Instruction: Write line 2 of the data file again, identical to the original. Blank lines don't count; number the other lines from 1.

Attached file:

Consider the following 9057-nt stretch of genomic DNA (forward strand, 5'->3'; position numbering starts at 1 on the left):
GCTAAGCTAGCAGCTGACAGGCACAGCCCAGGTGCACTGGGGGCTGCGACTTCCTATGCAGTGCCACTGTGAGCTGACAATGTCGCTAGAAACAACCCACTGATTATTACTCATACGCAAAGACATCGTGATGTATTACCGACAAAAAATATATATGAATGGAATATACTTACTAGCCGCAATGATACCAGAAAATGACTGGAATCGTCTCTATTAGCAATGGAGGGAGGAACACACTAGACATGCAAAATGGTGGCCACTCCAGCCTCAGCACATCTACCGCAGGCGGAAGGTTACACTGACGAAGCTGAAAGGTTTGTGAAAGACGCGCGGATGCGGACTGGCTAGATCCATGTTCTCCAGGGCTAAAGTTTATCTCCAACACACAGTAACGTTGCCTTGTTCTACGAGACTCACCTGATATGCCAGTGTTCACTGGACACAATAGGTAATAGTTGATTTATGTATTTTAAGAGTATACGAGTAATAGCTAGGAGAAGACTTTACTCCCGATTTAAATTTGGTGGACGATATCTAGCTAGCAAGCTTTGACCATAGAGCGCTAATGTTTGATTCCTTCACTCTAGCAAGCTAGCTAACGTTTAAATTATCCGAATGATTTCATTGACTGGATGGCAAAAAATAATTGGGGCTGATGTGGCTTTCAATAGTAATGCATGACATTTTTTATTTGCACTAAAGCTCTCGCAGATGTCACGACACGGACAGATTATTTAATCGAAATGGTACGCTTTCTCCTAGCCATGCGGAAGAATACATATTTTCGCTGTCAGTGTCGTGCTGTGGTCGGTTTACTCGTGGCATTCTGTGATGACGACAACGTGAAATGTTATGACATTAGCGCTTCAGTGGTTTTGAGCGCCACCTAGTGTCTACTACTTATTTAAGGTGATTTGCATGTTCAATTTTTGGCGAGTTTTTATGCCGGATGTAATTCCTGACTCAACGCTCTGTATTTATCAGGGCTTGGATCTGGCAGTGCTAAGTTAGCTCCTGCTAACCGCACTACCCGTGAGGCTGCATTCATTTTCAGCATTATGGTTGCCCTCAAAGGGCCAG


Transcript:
GCTAAGCTAGCAGCTGACAGGCACAGCCCAGGTGCACTGGGGGCTGCGACTTCCTATGCAGTGCCACTGTGAGCTGACAATGTCGCTAGAAACAACCCACTGATTATTACTCATACGCAAAGACATCGTGATGTATTACCGACAAAAAATATATATGAATGGAATATACTTACTAGCCGCAATGATACCAGAAAATGACTGGAATCGTCTCTATTAGCAATGGAGGGAGGAACACACTAGACATGCAAAATGGTGGCCACTCCAGCCTCAGCACATCTACCGCAGGCGGAAGGTTACACTGACGAAGCTGAAAGGTTTGTGAAAGACGCGCGGATGCGGACTGGCTAGATCCATGTTCTCCAGGGCTAAAGTTTATCTCCAACACACAGTAACGTTGCCTTGTTCTACGAGACTCACCTGATATGCCAGTGTTCACTGGACACAATAGGTAATAGTTGATTTATGTATTTTAAGAGTATACGAGTAATAGCTAGGAGAAGACTTTACTCCCGATTTAAATTTGGTGGACGATATCTAGCTAGCAAGCTTTGACCATAGAGCGCTAATGTTTGATTCCTTCACTCTAGCAAGCTAGCTAACGTTTAAATTATCCGAATGATTTCATTGACTGGATGGCAAAAAATAATTGGGGCTGATGTGGCTTTCAATAGTAATGCATGACATTTTTTATTTGCACTAAAGCTCTCGCAGATGTCACGACACGGACAGATTATTTAATCGAAATGGTACGCTTTCTCCTAGCCATGCGGAAGAATACATATTTTCGCTGTCAGTGTCGTGCTGTGGTCGGTTTACTCGTGGCATTCTGTGATGACGACAACGTGAAATGTTATGACATTAGCGCTTCAGTGGTTTTGAGCGCCACCTAGTGTCTACTACTTATTTAAGGTGATTTGCATGTTCAATTTTTGGCGAGTTTTTATGCCGGATGTAATTCCTGACTCAACGCTCTGTATTTATCAGGGCTTGGATCTGGCAGTGCTAAGTTAGCTCCTGCTAACCGCACTACCCGTGAGGCTGCATTCATTTTCAGCATTATGGTTGCCCTCAAAGGGCCAG